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Opioid Treatment Induction: How Will I Feel?

If you’re getting ready to contact a methadone clinic for help with addiction to opiates or heroin, you’re undoubtedly wondering what opioid treatment will be like. The idea of going without your fix makes you nervous, because what if the methadone doesn’t work for you? Questions are natural, and so is anxiety about starting any kind of treatment. Once you start induction, which is the term used to describe your switch from heroin or opiates to methadone treatment, you’ll feel some physical and also emotional changes.

First of all, rest assured that the methadone will work for you, as long as you come to the clinic feeling some of your normal withdrawal symptoms, and as long as you’ve been honest with the clinic staff about anything else you might be using. The idea is to give you enough methadone to take away your cravings and relieve your physical symptoms but not enough to get you high. Methadone is much safer than heroin or other opiates, and it stays in your system longer so that you can experience relief from the physical urges of addiction.

What To Expect With Opioid Treatment

You’ve already read in other material on this website what to expect when you arrive at the clinic. The staff will want to find a level of methadone that keeps you feeling comfortable within 3-5 hours after taking it. They will also want to document that you feel well on that same dose for each of five consecutive days before they know they’ve achieved the right dose level for you.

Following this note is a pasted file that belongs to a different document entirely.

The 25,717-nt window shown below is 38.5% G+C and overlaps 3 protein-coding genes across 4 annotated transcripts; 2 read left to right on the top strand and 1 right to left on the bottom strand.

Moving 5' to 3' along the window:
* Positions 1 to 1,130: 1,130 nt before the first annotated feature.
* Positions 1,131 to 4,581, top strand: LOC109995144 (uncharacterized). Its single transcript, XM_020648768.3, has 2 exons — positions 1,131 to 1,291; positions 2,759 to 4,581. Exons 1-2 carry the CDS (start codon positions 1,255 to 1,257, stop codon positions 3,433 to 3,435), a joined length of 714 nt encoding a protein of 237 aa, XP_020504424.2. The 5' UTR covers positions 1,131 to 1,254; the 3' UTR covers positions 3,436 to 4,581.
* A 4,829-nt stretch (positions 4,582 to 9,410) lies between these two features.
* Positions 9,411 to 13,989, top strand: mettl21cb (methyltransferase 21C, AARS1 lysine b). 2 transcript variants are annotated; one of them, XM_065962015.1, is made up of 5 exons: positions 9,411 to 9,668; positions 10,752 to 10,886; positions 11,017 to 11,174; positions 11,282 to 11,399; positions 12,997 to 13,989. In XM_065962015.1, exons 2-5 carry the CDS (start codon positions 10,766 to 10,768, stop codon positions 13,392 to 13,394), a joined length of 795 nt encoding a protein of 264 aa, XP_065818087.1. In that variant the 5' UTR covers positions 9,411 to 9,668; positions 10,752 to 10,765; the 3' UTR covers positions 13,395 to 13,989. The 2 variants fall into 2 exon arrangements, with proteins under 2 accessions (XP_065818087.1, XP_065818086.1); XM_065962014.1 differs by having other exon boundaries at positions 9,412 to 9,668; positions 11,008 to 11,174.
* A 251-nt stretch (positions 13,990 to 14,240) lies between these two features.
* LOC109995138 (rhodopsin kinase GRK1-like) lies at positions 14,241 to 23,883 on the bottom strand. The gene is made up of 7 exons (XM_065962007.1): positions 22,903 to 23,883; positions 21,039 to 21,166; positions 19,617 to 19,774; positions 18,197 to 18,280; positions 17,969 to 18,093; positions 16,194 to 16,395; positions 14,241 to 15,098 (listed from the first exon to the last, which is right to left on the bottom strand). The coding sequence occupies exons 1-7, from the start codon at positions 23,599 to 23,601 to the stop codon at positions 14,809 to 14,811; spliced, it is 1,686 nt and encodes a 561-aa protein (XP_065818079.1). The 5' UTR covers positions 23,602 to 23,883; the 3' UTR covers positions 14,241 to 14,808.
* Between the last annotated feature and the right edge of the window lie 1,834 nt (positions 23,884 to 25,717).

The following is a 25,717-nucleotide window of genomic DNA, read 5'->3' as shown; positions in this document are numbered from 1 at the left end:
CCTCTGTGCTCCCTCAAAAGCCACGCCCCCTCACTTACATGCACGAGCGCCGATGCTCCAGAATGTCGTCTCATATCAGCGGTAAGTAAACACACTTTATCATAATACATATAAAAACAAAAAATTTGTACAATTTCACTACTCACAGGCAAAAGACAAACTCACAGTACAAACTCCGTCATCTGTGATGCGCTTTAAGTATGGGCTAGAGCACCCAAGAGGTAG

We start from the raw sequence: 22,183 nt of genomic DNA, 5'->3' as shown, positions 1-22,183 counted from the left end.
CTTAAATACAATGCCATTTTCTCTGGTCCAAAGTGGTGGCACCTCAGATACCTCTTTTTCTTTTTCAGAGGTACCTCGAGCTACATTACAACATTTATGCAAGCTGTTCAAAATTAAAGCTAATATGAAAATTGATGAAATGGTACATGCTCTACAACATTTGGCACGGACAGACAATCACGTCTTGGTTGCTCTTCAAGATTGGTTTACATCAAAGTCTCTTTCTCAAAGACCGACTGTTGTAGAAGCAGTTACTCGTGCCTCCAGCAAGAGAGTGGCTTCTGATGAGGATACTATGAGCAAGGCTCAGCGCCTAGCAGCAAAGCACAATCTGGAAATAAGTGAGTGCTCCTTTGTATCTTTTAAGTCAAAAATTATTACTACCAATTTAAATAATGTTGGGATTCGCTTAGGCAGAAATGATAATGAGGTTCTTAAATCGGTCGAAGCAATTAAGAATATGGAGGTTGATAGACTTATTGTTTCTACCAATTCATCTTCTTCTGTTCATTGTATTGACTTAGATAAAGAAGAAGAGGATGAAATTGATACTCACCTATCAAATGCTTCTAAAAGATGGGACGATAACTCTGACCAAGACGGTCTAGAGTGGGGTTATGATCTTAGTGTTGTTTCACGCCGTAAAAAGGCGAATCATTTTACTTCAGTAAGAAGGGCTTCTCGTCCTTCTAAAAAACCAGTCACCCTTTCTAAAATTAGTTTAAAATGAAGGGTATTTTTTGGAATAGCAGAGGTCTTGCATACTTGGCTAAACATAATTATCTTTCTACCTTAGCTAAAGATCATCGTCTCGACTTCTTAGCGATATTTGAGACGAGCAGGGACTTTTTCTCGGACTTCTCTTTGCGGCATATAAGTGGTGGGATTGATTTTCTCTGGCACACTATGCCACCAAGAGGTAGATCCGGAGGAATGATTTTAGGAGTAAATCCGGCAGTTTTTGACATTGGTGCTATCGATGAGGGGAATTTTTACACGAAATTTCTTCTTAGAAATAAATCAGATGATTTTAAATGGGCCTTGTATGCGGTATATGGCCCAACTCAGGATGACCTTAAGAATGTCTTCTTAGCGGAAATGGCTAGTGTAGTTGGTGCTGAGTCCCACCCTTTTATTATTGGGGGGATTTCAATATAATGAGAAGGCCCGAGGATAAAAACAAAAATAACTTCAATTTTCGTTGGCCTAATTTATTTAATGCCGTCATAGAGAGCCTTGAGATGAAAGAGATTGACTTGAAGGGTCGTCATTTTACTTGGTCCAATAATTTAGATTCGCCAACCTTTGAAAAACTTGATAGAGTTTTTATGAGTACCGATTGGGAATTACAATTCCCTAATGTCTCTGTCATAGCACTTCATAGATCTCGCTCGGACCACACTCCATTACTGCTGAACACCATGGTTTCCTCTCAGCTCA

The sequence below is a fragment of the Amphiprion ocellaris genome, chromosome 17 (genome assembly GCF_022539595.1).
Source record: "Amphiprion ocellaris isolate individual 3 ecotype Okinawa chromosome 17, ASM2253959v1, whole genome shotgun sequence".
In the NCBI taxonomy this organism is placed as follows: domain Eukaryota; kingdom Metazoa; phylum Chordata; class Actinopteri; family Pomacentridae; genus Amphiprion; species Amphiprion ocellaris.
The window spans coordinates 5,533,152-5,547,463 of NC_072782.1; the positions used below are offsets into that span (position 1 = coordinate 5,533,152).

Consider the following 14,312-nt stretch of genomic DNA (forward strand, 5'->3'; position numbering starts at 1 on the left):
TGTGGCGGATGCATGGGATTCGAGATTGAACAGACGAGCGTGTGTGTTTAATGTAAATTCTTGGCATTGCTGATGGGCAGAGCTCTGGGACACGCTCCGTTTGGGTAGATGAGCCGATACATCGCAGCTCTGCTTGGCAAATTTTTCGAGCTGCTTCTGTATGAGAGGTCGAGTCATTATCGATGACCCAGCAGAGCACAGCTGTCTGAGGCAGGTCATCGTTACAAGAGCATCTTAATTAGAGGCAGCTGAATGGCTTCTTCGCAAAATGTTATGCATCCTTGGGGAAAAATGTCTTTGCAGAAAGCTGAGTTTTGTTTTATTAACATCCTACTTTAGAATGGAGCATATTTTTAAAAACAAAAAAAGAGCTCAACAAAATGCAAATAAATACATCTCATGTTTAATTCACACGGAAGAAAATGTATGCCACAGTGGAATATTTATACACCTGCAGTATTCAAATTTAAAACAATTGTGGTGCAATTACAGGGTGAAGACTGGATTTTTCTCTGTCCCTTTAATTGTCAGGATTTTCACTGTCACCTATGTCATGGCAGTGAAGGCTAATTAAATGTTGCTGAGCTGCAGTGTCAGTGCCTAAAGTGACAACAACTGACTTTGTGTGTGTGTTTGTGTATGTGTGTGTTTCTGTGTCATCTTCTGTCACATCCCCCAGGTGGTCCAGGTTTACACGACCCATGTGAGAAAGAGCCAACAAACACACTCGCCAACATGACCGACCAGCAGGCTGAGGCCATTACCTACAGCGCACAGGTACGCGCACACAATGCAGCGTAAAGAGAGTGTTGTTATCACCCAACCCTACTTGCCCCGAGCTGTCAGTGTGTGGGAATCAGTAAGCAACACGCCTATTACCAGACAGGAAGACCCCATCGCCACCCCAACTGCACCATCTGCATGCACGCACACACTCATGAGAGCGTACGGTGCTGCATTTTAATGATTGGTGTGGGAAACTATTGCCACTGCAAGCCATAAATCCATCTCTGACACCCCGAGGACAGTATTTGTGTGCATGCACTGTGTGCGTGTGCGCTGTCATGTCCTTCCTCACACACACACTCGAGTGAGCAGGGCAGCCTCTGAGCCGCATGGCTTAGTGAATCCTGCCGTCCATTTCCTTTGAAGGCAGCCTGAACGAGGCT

Most people who take methadone remain comfortable for 24-36 hours. Your body takes that amount of time to eliminate half of the methadone in a given dose. That’s what the doctor means by the methadone half-life. To avoid a build-up of methadone in your system, the doctor will likely keep you at the same dose for 3-5 days to give the dose a chance to work.

You may also feel a bit of stress and worry as you get started. Get plenty of rest and drink lots of water. Taking a walk to get some endorphins going may help your mood.  As your treatment begins, it’s time to think of a plan, because that’s a key component in recovery from addiction to opiates. Your clinic counselor will help you with that; just remember that every step is necessary to get you started on the road to recovery.

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